Uptown, East Dallas, development and density

One of our commenters asks a fair question: What’s wrong with doing Uptown-style development in East Dallas and Lakewood?

The answer is nothing, as long as the development is sensible, rational, and fits the scale of the neighborhood. And that’s where the discussion should begin.

Uptown is a densely developed, mostly commercial neighborhood with tall buildings lined up next to each other. Driving along McKinney isn’t that much different from driving along streets in other very urban cities. If memory serves, it’s probably similar to parts of lower Broadway in Manhattan and the Lincoln Park neighborhood in Chicago.

What do I mean by density? Consider that the Centrum, at Oak Lawn and Cedar Springs, is 19 stories and 450,000 square feet. Where is that going to fit comfortably in this part of town? Even something smaller, like the luxury lofts at 1999 McKinney, is still 10 stories and more than 150,000 square feet. By comparison, the proposed development at Gaston and Grand probably will be around 80,000 square feet (and the current retail layout has 60,000 square feet).

The other key difference is that we’re a neighborhood of single family homes, with very few apartments. An Uptown-style neighborhood is just the reverse. Neither is necessarily better than the other, but they aren’t compatible, and serious problems can result when you drop to drop the latter on the former. There are a couple of dozen houses on my block, served by a two-lane street. What if we redevelop my block and put up six-story apartments in the Uptown style? It would be a mess. One of the reasons West Village worked is that it added density to an already dense neighborhood.

Which is why we need sensible and rational development that fits the scale of the neighborhood. Yes, we want better retail and we want to be rid of businesses, like Far West, that don’t make sense. But plopping a bunch of 1999 McKinneys down around here doesn’t make sense either. We don’t have the infrastructure to support it.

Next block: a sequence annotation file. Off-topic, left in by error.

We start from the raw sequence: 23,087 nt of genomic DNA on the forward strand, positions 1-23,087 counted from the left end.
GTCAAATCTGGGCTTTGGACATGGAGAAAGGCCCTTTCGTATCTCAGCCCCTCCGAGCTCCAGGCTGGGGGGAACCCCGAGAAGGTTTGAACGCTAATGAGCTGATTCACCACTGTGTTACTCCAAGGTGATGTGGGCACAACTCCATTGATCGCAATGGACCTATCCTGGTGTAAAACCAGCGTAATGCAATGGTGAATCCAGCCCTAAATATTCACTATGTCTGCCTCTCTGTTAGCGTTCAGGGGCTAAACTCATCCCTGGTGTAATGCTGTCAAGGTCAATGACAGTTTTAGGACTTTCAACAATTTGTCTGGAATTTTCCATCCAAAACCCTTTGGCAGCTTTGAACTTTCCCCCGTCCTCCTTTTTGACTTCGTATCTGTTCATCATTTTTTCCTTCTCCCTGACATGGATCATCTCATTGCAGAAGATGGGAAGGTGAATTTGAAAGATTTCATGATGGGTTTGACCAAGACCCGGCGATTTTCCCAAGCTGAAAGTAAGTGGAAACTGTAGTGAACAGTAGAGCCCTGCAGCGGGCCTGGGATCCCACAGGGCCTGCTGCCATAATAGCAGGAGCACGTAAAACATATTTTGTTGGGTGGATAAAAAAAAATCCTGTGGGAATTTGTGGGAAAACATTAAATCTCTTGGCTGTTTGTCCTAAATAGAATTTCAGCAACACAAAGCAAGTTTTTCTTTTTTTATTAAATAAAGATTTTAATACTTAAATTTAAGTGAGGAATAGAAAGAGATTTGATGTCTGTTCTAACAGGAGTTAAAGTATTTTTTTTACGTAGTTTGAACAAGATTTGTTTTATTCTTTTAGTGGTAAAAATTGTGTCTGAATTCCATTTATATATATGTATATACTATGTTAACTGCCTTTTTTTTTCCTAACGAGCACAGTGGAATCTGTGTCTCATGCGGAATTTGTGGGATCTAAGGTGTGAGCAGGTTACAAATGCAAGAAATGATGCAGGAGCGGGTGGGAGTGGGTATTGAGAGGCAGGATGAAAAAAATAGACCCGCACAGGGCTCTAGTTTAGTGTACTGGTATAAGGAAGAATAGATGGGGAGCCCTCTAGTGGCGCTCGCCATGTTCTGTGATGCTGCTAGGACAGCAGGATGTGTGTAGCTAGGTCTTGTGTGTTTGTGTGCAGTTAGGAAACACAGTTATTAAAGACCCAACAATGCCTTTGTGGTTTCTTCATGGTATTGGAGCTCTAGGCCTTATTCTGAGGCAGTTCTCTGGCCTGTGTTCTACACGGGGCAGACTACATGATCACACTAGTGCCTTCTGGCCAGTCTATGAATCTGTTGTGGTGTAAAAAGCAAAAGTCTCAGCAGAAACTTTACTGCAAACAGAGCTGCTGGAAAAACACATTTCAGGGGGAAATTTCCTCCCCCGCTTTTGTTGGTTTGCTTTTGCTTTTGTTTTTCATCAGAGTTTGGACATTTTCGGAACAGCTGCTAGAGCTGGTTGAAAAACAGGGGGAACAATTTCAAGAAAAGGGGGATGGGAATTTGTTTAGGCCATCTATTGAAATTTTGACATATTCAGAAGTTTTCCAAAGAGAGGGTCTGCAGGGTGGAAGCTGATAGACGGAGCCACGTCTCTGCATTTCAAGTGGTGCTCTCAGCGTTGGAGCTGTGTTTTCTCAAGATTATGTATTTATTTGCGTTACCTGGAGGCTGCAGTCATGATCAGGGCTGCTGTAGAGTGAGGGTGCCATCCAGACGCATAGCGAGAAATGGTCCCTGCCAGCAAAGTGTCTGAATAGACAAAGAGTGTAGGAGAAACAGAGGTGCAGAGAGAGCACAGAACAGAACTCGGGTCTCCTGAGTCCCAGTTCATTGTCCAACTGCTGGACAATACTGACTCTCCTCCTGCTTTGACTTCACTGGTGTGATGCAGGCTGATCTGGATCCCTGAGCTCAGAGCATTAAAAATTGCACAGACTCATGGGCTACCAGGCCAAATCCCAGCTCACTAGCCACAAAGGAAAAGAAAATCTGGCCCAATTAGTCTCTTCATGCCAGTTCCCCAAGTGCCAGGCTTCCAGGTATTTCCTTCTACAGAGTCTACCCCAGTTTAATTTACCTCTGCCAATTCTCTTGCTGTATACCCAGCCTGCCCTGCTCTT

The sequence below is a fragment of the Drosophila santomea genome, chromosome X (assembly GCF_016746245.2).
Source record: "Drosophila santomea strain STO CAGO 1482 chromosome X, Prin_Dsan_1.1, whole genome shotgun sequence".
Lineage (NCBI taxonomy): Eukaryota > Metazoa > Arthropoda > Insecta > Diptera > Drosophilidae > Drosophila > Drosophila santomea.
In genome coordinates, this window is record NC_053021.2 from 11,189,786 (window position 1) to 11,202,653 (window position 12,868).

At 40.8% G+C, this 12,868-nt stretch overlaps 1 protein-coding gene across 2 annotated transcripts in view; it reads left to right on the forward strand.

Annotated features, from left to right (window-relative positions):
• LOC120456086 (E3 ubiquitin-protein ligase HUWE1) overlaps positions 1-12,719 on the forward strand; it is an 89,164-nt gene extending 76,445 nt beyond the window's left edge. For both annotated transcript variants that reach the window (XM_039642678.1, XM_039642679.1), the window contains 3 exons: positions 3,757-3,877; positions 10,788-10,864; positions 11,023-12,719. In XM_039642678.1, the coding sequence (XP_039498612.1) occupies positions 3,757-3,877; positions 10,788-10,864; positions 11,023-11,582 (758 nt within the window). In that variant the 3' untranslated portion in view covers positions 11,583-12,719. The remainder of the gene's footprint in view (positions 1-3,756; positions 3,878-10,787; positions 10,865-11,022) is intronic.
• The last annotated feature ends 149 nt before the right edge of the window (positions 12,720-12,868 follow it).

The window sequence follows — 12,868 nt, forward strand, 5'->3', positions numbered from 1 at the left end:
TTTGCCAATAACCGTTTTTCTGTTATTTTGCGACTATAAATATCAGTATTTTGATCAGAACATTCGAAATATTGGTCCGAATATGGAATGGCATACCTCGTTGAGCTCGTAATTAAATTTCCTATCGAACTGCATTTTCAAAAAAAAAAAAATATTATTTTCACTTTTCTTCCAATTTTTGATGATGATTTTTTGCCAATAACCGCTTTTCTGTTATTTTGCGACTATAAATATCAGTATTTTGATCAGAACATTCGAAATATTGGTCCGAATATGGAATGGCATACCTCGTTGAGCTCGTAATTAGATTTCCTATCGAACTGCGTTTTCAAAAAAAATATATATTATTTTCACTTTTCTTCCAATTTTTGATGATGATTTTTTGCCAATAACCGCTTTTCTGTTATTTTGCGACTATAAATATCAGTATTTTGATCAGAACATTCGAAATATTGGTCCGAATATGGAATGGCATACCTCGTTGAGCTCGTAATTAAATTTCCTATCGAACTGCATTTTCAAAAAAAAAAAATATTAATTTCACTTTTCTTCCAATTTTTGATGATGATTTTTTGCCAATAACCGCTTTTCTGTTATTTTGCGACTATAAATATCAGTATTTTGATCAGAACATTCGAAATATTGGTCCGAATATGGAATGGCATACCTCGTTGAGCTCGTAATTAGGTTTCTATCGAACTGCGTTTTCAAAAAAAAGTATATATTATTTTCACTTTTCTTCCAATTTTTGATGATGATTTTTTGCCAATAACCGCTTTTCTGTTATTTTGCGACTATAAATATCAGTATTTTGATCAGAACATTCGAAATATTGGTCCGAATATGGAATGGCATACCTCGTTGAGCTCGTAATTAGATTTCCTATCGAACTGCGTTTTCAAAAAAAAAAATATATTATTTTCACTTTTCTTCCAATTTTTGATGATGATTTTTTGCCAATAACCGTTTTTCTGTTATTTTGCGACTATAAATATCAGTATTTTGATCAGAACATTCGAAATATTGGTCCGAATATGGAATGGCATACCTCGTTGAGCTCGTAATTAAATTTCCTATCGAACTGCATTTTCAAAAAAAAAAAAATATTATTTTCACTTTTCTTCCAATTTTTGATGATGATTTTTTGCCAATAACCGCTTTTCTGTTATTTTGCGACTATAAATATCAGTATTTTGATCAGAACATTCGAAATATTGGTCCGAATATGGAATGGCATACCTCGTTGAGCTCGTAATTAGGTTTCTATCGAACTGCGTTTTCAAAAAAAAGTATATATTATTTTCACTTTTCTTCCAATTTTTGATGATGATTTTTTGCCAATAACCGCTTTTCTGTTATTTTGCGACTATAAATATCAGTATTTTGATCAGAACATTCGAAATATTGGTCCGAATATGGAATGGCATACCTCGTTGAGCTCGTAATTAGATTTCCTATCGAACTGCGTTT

This is where the discussion gets tricky, because the argument is almost always framed as being for or against development. The city wants to promote density any way possible, and throwing up as many buildings as possible is one way to do it. Plus, since the bureaucrats generally don’t live near the projects they’re reviewing, so they aren’t as interested as we are in being sensible and rational.

I have a hard time getting people to understand this, especially if they haven’t lived in the neighborhood as long as some of us. But most of the people downtown are not our friends, and they don’t care about us (and there is a 30-year track record of City Hall indifference that proves this). They care about raising the tax base, and anyone who opposes their view is anti-development.

We’re not anti-development. We’re anti-stupid development. If a developer showed up tomorrow, with a brilliant and progressive plan to turn the four corners of Mockingbird and Abrams into an urban showpiece, we’d hold a parade. But, sadly, that will never happen. Developers, and this is not a criticism but a fact of economics, take the path of least resistance. Doing Mockingbird and Abrams would be incredibly difficult, if only because each corner has a different owner. And the city, which should be facilitating this kind of development, wastes its time with convention center hotels.

That’s what we need to remember about Uptown-style development. We want the amenities without the aggravation. As long as a developer offers that, he or she shouldn’t have any trouble here.

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